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Physical imposition rugby – the Sydney University system

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cyclopath

Stirling Mortlock (74)
Staff member
Yeah but I also think other clubs have started putting a bit more effort (particularly financially) into their top two grades in order to bring themselves up to a level Uni had been running with for years.

Its whether they can sustain it (again: financially) that is the question.

A small anomaly on the equation of Uni versus everyone else is that Cheika is openly challenging players to come from anywhere - so its not like people are just going to Uni to get a Waratahs cap any more.

Slight effect, but present.
Interesting. I recall the orthodoxy a few years back was that Uni was heinous and must be stopped, with a small few suggesting others should aim to go to that level and match them. I won't try to rationalise all the disparate sides of the argument.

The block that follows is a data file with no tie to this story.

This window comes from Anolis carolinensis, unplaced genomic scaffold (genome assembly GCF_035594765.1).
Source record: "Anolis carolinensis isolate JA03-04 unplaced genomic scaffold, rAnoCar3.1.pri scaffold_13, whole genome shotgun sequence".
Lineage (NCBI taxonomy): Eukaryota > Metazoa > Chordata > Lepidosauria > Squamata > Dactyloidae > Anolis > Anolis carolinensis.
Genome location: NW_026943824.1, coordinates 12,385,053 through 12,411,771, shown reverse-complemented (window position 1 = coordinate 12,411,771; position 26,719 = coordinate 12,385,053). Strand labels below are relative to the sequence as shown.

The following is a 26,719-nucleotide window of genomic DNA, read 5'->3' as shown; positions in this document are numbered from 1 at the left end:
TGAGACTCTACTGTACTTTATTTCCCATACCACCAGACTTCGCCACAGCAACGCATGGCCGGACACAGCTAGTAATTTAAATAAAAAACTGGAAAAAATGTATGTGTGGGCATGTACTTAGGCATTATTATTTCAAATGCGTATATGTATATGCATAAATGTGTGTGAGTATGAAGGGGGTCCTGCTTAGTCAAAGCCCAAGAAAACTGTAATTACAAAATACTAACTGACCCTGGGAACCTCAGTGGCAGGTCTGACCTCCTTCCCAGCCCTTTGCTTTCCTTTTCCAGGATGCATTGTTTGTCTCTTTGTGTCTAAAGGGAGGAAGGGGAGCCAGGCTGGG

I reckon it's been a little of the first, but more of the second that has seen them come back to the pack.
Ultimately, it's good to see the quality of the comp overall rising, and the race more open.
 

Pfitzy

David Wilson (68)
They ARE heinous. But its unlikely they could be stopped with their available resources. They made the decision to run it like a business, and the only way to beat them is to join them in that pursuit.

All the other clubs could do was try to break the bank keeping up with them. And make no mistake: Shute Shield has broken several clubs - look at Gordon going from solid mid-tablers to riding Penrith hard to avoid the wooden spoon.

I see it in Subbies all the time: The clubs that are big and powerful stay up in the top divisions. Smaller ones get a sponsor on board, have a great run, then the money dries up and they flutter back down to with the rest.

The NRC could cause a massive reshuffle to all the levels below it as the new reality sets in: rugby can't run on wishes and unicorns farting rainbows any more.